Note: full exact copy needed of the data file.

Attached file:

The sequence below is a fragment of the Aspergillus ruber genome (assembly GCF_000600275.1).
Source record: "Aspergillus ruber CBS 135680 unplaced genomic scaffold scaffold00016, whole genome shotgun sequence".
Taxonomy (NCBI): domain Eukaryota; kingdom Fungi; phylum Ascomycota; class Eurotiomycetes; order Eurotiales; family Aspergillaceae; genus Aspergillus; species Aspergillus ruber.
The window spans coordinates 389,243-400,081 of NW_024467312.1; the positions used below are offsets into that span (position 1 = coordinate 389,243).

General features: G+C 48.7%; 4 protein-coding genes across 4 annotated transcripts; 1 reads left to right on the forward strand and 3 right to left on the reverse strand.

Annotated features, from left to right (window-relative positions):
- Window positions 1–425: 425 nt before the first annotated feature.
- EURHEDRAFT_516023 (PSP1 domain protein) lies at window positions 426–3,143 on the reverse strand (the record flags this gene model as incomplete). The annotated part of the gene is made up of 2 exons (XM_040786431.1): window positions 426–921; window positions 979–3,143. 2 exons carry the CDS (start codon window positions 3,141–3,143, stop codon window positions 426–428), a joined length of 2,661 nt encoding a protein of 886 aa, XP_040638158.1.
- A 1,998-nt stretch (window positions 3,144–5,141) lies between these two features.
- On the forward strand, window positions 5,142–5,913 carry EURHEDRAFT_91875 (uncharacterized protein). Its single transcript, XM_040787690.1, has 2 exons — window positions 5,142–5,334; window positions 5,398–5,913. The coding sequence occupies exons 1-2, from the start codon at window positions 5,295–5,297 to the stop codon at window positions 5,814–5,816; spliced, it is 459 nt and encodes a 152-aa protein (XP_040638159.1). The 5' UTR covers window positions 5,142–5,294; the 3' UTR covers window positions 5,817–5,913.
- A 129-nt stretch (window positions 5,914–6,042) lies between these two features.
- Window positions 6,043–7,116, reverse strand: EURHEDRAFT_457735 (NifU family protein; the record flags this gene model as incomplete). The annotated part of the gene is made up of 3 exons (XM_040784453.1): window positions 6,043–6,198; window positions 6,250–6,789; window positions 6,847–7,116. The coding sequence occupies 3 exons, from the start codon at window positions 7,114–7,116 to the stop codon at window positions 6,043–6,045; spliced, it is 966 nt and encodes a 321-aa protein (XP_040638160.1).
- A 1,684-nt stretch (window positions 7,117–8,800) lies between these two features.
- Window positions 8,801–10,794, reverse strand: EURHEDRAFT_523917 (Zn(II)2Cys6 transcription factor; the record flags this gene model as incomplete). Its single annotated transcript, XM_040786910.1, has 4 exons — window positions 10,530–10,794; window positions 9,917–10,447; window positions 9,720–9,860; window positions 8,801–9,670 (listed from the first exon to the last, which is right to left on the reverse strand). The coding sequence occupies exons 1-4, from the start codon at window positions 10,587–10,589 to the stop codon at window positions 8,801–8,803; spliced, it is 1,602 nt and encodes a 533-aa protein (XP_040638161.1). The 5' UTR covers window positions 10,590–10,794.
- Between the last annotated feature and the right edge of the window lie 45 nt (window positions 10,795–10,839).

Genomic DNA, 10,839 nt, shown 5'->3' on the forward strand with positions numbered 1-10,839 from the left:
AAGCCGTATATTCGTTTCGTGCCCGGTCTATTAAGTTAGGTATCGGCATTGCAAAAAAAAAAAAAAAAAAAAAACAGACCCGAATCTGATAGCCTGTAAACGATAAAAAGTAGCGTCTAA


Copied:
The sequence below is a fragment of the Aspergillus ruber genome (assembly GCF_000600275.1).
Source record: "Aspergillus ruber CBS 135680 unplaced genomic scaffold scaffold00016, whole genome shotgun sequence".
Taxonomy (NCBI): domain Eukaryota; kingdom Fungi; phylum Ascomycota; class Eurotiomycetes; order Eurotiales; family Aspergillaceae; genus Aspergillus; species Aspergillus ruber.
The window spans coordinates 389,243-400,081 of NW_024467312.1; the positions used below are offsets into that span (position 1 = coordinate 389,243).

General features: G+C 48.7%; 4 protein-coding genes across 4 annotated transcripts; 1 reads left to right on the forward strand and 3 right to left on the reverse strand.

Annotated features, from left to right (window-relative positions):
- Window positions 1–425: 425 nt before the first annotated feature.
- EURHEDRAFT_516023 (PSP1 domain protein) lies at window positions 426–3,143 on the reverse strand (the record flags this gene model as incomplete). The annotated part of the gene is made up of 2 exons (XM_040786431.1): window positions 426–921; window positions 979–3,143. 2 exons carry the CDS (start codon window positions 3,141–3,143, stop codon window positions 426–428), a joined length of 2,661 nt encoding a protein of 886 aa, XP_040638158.1.
- A 1,998-nt stretch (window positions 3,144–5,141) lies between these two features.
- On the forward strand, window positions 5,142–5,913 carry EURHEDRAFT_91875 (uncharacterized protein). Its single transcript, XM_040787690.1, has 2 exons — window positions 5,142–5,334; window positions 5,398–5,913. The coding sequence occupies exons 1-2, from the start codon at window positions 5,295–5,297 to the stop codon at window positions 5,814–5,816; spliced, it is 459 nt and encodes a 152-aa protein (XP_040638159.1). The 5' UTR covers window positions 5,142–5,294; the 3' UTR covers window positions 5,817–5,913.
- A 129-nt stretch (window positions 5,914–6,042) lies between these two features.
- Window positions 6,043–7,116, reverse strand: EURHEDRAFT_457735 (NifU family protein; the record flags this gene model as incomplete). The annotated part of the gene is made up of 3 exons (XM_040784453.1): window positions 6,043–6,198; window positions 6,250–6,789; window positions 6,847–7,116. The coding sequence occupies 3 exons, from the start codon at window positions 7,114–7,116 to the stop codon at window positions 6,043–6,045; spliced, it is 966 nt and encodes a 321-aa protein (XP_040638160.1).
- A 1,684-nt stretch (window positions 7,117–8,800) lies between these two features.
- Window positions 8,801–10,794, reverse strand: EURHEDRAFT_523917 (Zn(II)2Cys6 transcription factor; the record flags this gene model as incomplete). Its single annotated transcript, XM_040786910.1, has 4 exons — window positions 10,530–10,794; window positions 9,917–10,447; window positions 9,720–9,860; window positions 8,801–9,670 (listed from the first exon to the last, which is right to left on the reverse strand). The coding sequence occupies exons 1-4, from the start codon at window positions 10,587–10,589 to the stop codon at window positions 8,801–8,803; spliced, it is 1,602 nt and encodes a 533-aa protein (XP_040638161.1). The 5' UTR covers window positions 10,590–10,794.
- Between the last annotated feature and the right edge of the window lie 45 nt (window positions 10,795–10,839).

Genomic DNA, 10,839 nt, shown 5'->3' on the forward strand with positions numbered 1-10,839 from the left:
AAGCCGTATATTCGTTTCGTGCCCGGTCTATTAAGTTAGGTATCGGCATTGCAAAAAAAAAAAAAAAAAAAAAACAGACCCGAATCTGATAGCCTGTAAACGATAAAAAGTAGCGTCTAA